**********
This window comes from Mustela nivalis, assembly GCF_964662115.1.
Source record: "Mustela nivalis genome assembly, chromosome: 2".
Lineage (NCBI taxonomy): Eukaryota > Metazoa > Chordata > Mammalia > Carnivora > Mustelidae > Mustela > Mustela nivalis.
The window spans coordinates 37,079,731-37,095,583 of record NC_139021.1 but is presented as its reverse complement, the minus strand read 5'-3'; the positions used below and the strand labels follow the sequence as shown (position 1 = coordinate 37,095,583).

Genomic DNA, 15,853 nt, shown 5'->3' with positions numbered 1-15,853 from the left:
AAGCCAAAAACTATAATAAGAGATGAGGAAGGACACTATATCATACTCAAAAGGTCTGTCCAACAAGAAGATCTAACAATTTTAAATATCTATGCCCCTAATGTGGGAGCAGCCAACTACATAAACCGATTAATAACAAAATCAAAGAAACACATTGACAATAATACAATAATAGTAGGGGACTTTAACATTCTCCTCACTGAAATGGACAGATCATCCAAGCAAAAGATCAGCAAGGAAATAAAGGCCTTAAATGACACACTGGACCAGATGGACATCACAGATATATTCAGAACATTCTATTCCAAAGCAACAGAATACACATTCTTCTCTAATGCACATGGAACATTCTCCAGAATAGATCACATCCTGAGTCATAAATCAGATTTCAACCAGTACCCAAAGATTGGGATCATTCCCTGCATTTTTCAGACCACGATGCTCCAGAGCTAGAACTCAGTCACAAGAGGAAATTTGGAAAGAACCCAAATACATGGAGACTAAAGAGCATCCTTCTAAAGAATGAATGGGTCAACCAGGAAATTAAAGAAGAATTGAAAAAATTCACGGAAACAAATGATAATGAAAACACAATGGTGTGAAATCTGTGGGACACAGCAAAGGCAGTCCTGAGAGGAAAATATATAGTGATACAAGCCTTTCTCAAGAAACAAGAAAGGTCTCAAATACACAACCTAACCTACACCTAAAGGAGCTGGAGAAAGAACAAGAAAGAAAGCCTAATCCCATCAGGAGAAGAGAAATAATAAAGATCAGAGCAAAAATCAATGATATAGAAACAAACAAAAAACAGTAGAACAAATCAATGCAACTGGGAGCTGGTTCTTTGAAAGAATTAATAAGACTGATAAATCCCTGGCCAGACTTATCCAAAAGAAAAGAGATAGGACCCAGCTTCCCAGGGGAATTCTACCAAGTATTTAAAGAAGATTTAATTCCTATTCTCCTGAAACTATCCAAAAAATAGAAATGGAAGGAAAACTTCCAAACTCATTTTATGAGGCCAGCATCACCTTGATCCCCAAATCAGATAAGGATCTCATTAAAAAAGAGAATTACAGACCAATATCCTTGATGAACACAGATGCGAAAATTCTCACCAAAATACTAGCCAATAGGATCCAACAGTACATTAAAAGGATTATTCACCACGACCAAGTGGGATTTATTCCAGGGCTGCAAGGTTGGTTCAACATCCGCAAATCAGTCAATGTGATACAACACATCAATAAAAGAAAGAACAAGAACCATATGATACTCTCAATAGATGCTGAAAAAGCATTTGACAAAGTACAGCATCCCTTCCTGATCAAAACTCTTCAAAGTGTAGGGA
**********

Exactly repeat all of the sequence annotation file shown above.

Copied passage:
This window comes from Mustela nivalis, assembly GCF_964662115.1.
Source record: "Mustela nivalis genome assembly, chromosome: 2".
Lineage (NCBI taxonomy): Eukaryota > Metazoa > Chordata > Mammalia > Carnivora > Mustelidae > Mustela > Mustela nivalis.
The window spans coordinates 37,079,731-37,095,583 of record NC_139021.1 but is presented as its reverse complement, the minus strand read 5'-3'; the positions used below and the strand labels follow the sequence as shown (position 1 = coordinate 37,095,583).

Genomic DNA, 15,853 nt, shown 5'->3' with positions numbered 1-15,853 from the left:
AAGCCAAAAACTATAATAAGAGATGAGGAAGGACACTATATCATACTCAAAAGGTCTGTCCAACAAGAAGATCTAACAATTTTAAATATCTATGCCCCTAATGTGGGAGCAGCCAACTACATAAACCGATTAATAACAAAATCAAAGAAACACATTGACAATAATACAATAATAGTAGGGGACTTTAACATTCTCCTCACTGAAATGGACAGATCATCCAAGCAAAAGATCAGCAAGGAAATAAAGGCCTTAAATGACACACTGGACCAGATGGACATCACAGATATATTCAGAACATTCTATTCCAAAGCAACAGAATACACATTCTTCTCTAATGCACATGGAACATTCTCCAGAATAGATCACATCCTGAGTCATAAATCAGATTTCAACCAGTACCCAAAGATTGGGATCATTCCCTGCATTTTTCAGACCACGATGCTCCAGAGCTAGAACTCAGTCACAAGAGGAAATTTGGAAAGAACCCAAATACATGGAGACTAAAGAGCATCCTTCTAAAGAATGAATGGGTCAACCAGGAAATTAAAGAAGAATTGAAAAAATTCACGGAAACAAATGATAATGAAAACACAATGGTGTGAAATCTGTGGGACACAGCAAAGGCAGTCCTGAGAGGAAAATATATAGTGATACAAGCCTTTCTCAAGAAACAAGAAAGGTCTCAAATACACAACCTAACCTACACCTAAAGGAGCTGGAGAAAGAACAAGAAAGAAAGCCTAATCCCATCAGGAGAAGAGAAATAATAAAGATCAGAGCAAAAATCAATGATATAGAAACAAACAAAAAACAGTAGAACAAATCAATGCAACTGGGAGCTGGTTCTTTGAAAGAATTAATAAGACTGATAAATCCCTGGCCAGACTTATCCAAAAGAAAAGAGATAGGACCCAGCTTCCCAGGGGAATTCTACCAAGTATTTAAAGAAGATTTAATTCCTATTCTCCTGAAACTATCCAAAAAATAGAAATGGAAGGAAAACTTCCAAACTCATTTTATGAGGCCAGCATCACCTTGATCCCCAAATCAGATAAGGATCTCATTAAAAAAGAGAATTACAGACCAATATCCTTGATGAACACAGATGCGAAAATTCTCACCAAAATACTAGCCAATAGGATCCAACAGTACATTAAAAGGATTATTCACCACGACCAAGTGGGATTTATTCCAGGGCTGCAAGGTTGGTTCAACATCCGCAAATCAGTCAATGTGATACAACACATCAATAAAAGAAAGAACAAGAACCATATGATACTCTCAATAGATGCTGAAAAAGCATTTGACAAAGTACAGCATCCCTTCCTGATCAAAACTCTTCAAAGTGTAGGGA